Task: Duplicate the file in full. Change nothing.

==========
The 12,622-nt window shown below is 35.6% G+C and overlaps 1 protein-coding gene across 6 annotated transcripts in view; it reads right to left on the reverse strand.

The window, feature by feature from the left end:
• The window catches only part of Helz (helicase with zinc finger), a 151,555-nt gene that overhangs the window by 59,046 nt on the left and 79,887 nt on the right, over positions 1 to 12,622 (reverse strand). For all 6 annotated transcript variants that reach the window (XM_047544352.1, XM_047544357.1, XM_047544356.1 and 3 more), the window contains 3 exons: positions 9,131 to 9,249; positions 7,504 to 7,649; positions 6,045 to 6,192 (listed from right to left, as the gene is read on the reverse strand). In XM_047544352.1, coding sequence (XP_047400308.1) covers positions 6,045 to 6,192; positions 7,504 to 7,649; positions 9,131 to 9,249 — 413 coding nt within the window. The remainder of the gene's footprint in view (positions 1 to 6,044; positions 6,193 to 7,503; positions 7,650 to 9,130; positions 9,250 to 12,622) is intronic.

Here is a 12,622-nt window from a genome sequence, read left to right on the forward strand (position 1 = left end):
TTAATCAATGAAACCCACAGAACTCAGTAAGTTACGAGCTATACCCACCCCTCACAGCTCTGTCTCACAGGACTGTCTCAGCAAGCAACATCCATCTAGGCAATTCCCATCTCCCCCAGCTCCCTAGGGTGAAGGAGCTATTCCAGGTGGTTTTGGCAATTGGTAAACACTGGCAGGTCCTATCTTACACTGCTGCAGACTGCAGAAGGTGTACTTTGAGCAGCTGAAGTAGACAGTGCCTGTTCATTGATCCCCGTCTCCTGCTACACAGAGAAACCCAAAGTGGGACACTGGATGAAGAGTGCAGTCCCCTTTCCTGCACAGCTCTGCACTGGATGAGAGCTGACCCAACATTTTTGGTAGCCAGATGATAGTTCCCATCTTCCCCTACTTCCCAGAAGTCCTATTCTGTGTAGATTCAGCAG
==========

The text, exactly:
The 12,622-nt window shown below is 35.6% G+C and overlaps 1 protein-coding gene across 6 annotated transcripts in view; it reads right to left on the reverse strand.

The window, feature by feature from the left end:
• The window catches only part of Helz (helicase with zinc finger), a 151,555-nt gene that overhangs the window by 59,046 nt on the left and 79,887 nt on the right, over positions 1 to 12,622 (reverse strand). For all 6 annotated transcript variants that reach the window (XM_047544352.1, XM_047544357.1, XM_047544356.1 and 3 more), the window contains 3 exons: positions 9,131 to 9,249; positions 7,504 to 7,649; positions 6,045 to 6,192 (listed from right to left, as the gene is read on the reverse strand). In XM_047544352.1, coding sequence (XP_047400308.1) covers positions 6,045 to 6,192; positions 7,504 to 7,649; positions 9,131 to 9,249 — 413 coding nt within the window. The remainder of the gene's footprint in view (positions 1 to 6,044; positions 6,193 to 7,503; positions 7,650 to 9,130; positions 9,250 to 12,622) is intronic.

Here is a 12,622-nt window from a genome sequence, read left to right on the forward strand (position 1 = left end):
TTAATCAATGAAACCCACAGAACTCAGTAAGTTACGAGCTATACCCACCCCTCACAGCTCTGTCTCACAGGACTGTCTCAGCAAGCAACATCCATCTAGGCAATTCCCATCTCCCCCAGCTCCCTAGGGTGAAGGAGCTATTCCAGGTGGTTTTGGCAATTGGTAAACACTGGCAGGTCCTATCTTACACTGCTGCAGACTGCAGAAGGTGTACTTTGAGCAGCTGAAGTAGACAGTGCCTGTTCATTGATCCCCGTCTCCTGCTACACAGAGAAACCCAAAGTGGGACACTGGATGAAGAGTGCAGTCCCCTTTCCTGCACAGCTCTGCACTGGATGAGAGCTGACCCAACATTTTTGGTAGCCAGATGATAGTTCCCATCTTCCCCTACTTCCCAGAAGTCCTATTCTGTGTAGATTCAGCAG